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Pakistan: Fuse lit for Independence Day fireworks

Tensions rise in Pakistan, as the country braces for protests.

AzadiMarch Imran Khan, the chairman of the Pakistan Tehreek-e-Insaf (PTI) political party, led an anti-government march to Islamabad.


Pakistan faces yet another challenge and this time it is not the terrorist groups but the opposition groups mounting pressure on its Prime Minister to resign from office. One of the main opposition parties in Pakistan Tehreek-e-Insaf (PTI) has been complaining of electoral rigging since the 2013. PTI’s charismatic leader – a sportsman-philanthropist turned politician – is leading a Long March to Islamabad on August 14, Pakistan’s Independence Day.

Moderate cleric Dr Tahir ul Qadri, who leads the Pakistan Awami Tehreek (PAT) and is in alliance with political factions supporting General Pervez Musharraf, has also called on his supporters to join the march.

Earlier he called for protests in the second largest city Lahore which turned deadly after local authorities tried to disperse them. Qadri came back after living in Canada to lead what he calls a movement for “inquilab” or revolution. In plain terms, Qadri seeks to overthrow what he says is a “corrupt and unjust system”.

At the same time, Khan’s PTI has led a vigorous campaign to delegimitsie Nawaz Sharif’s government. Sections of media have sided with Khan in building the popular narrative and the public opinion is deeply polarised.

In recent days, the government has been in a state of panic – blocking main roads, highways, suspending mobile telephone service and preventing people from attending the protest. Sharif’s government announced that it was going to set up a high level judicial commission to investigate the charges of rigging, but he was not willing to resign. […]

Guest Stars at the Long March

My article that appeared in Dawn. here.

THE enthusiasts for the long march towards Islamabad are justifiably feeling let down by the grand posturing, thundering rhetoric and the subsequent retreat from agitation outside the dreary citadels of power in Islamabad’s dark heart.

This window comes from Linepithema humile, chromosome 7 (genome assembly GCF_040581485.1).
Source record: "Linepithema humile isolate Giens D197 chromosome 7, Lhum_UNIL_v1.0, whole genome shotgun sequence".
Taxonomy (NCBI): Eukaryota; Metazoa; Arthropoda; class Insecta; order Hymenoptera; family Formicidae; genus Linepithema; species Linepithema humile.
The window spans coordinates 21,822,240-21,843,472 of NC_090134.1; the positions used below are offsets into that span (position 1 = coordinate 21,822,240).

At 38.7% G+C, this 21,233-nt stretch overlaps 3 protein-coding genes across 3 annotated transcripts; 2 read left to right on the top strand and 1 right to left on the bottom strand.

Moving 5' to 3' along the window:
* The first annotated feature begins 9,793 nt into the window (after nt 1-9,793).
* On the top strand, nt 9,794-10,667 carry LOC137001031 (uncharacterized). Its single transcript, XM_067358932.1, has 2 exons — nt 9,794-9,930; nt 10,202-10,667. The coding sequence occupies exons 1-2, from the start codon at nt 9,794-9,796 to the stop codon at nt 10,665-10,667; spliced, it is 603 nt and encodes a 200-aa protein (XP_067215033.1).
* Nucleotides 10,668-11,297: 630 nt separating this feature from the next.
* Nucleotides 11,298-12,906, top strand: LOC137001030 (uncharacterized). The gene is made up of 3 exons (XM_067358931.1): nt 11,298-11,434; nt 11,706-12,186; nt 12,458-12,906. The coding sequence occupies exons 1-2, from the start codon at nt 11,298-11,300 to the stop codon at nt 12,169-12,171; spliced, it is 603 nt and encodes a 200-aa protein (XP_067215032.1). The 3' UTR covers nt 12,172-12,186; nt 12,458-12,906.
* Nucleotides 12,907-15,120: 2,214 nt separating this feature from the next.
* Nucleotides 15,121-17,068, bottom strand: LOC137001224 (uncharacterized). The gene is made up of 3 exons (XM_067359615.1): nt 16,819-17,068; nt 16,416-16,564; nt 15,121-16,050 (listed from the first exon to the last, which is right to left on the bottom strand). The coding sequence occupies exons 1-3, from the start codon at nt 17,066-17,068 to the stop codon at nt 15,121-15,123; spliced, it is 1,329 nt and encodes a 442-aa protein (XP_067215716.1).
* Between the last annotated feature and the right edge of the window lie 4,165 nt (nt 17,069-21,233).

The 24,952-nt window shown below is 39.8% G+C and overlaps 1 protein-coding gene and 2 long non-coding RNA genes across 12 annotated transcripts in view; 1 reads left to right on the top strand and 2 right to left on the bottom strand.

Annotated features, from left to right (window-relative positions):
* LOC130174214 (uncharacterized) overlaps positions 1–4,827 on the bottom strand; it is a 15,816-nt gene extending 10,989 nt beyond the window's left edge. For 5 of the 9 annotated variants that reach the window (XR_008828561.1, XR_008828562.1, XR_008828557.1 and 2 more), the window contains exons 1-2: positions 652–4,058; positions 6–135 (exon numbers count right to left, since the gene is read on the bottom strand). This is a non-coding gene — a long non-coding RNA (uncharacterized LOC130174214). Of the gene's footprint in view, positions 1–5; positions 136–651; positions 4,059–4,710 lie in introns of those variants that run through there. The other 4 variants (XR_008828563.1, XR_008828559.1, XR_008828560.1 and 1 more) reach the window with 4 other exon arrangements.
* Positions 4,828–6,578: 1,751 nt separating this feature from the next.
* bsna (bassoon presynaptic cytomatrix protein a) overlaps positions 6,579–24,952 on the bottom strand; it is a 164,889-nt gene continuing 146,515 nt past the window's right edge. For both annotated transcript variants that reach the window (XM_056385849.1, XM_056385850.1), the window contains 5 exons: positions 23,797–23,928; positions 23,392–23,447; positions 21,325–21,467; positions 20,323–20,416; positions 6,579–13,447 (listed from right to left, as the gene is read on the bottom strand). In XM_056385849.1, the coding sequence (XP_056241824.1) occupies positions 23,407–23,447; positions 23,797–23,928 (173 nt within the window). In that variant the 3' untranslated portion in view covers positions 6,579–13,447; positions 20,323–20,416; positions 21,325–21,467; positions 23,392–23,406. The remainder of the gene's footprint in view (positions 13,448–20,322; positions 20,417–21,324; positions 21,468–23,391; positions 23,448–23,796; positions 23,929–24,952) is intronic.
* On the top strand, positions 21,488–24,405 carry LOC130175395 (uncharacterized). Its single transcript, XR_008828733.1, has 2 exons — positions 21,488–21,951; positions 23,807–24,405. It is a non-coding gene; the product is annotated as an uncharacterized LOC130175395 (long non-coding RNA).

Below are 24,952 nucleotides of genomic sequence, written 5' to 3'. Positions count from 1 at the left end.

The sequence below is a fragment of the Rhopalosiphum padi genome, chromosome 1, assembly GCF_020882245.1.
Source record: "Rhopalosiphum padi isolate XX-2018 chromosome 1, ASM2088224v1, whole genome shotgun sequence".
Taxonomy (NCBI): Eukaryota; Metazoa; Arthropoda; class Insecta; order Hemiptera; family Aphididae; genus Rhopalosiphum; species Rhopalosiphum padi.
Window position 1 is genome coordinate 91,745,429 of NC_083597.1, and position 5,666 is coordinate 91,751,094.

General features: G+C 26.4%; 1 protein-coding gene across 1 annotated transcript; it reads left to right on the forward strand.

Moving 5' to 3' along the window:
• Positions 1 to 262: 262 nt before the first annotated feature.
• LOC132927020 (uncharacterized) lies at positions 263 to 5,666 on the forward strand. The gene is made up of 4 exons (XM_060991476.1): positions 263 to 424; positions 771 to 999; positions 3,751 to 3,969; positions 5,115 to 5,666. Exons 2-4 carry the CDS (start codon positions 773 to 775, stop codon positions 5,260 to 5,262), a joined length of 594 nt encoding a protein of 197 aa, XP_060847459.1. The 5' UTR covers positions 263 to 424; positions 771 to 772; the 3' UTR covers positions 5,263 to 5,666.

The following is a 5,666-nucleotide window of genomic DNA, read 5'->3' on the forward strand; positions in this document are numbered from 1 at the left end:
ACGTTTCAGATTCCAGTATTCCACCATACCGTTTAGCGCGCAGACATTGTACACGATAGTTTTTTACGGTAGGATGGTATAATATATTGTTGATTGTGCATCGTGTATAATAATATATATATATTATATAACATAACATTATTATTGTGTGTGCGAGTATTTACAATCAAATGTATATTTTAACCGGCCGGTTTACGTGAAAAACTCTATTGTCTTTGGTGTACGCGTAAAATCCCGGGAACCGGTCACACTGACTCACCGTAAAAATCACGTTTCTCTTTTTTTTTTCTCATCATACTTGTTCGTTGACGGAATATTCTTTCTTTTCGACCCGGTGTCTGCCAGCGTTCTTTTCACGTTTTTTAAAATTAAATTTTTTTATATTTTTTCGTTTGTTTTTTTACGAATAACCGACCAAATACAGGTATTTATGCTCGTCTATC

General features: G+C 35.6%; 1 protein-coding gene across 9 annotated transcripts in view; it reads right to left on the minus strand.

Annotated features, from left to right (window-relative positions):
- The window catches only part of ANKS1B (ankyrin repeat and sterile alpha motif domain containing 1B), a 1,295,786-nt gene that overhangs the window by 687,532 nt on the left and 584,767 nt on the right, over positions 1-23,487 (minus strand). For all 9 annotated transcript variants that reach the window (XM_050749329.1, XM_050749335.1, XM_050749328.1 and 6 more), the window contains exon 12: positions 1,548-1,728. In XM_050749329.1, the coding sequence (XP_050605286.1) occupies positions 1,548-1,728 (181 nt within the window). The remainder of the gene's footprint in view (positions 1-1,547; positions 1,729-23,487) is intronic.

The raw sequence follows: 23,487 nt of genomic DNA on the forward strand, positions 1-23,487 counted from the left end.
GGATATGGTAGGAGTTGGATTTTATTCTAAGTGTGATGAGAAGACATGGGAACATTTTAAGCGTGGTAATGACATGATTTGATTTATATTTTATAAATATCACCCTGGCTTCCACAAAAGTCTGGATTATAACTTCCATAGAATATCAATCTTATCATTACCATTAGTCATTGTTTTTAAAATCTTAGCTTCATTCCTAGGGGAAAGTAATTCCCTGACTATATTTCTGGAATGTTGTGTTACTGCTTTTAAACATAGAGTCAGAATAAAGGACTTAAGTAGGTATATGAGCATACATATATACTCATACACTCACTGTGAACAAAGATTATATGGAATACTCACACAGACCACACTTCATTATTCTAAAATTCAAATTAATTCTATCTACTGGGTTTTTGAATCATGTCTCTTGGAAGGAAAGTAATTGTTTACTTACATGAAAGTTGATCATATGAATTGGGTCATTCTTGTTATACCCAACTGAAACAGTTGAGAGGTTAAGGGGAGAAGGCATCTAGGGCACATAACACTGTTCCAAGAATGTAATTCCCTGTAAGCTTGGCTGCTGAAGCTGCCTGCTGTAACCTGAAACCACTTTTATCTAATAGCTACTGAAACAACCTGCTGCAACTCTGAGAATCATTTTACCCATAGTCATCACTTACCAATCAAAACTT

A Bastille, which was not meant to be? Interpretations abound and explanations are flowing in from the motley groups who ventured to change the contours of state-society relations. The lawyers’ movement is profoundly significant. It constitutes the finest historical ‘moment’ in our troubled history. However, many observers have hinted at its limitations and the problematic phase that the movement has now entered.

Unlike China, Pakistan’s long marches have been nefarious for their results. Orchestrated by political and non-political actors to undermine the democratic process, we are well aware of this stratagem. This time it was different, complex and refreshingly path-breaking alas with similar results: pressurise the beleaguered PPP government still trying to find the proverbial power-ground beneath its truncated legs. In that sense, the march was a roaring success. From the sloganeering against the much maligned Asif Zardari, to de-legitimising three decades of PPP’s valiant struggle against dictatorship culminating in the assassination of Benazir Bhutto.

Irony, that all is now a forgotten snippet of history. What is indeed more pressing, as we are told time and again, are the sacrifices made by the honourable judges. Indeed they have altered the parameters of the state and perhaps buried the subordination of the judiciary to the all powerful executive. Well, one may ask what about Asif Zardari and his eleven and a half years in jail without a single conviction? Therefore the vilification of Zardari by anti-Musharraf sections of the media and by the historical long march is symbolic. It is a testament to the deep-seated middle class trend of demonising politicians and party politics that are prerequisites for democracy and means to establish the ‘rule of law’.

The opportunism of individuals and groups jumping onto the lawyers’ bandwagon is also alarming. It is most convenient to have been all-powerful army chiefs, heads of the ISI and former honchos of the civilian bureaucratic monolith and once the party is over, re-christen yourself as firebrand democrats. The patriotic Hameed Guls, Aslam Begs and Faiz Ali Chishtis and the neo-constitutionalist Roedad Khans and right-wing ambassadors (who slept while Afghans were killed for strategic depth), must be questioned by the anti-Musharraf movement for it was their historical culpability that undermined civilian governance. Is it not important that circumspection be exercised while letting them be the spokespersons of the new vanguard? If Zardari has to be isolated then these dubious characters must also be questioned. […]

June 29th, 2008|Journalism, Personal, Politics, published in DAWN|2 Comments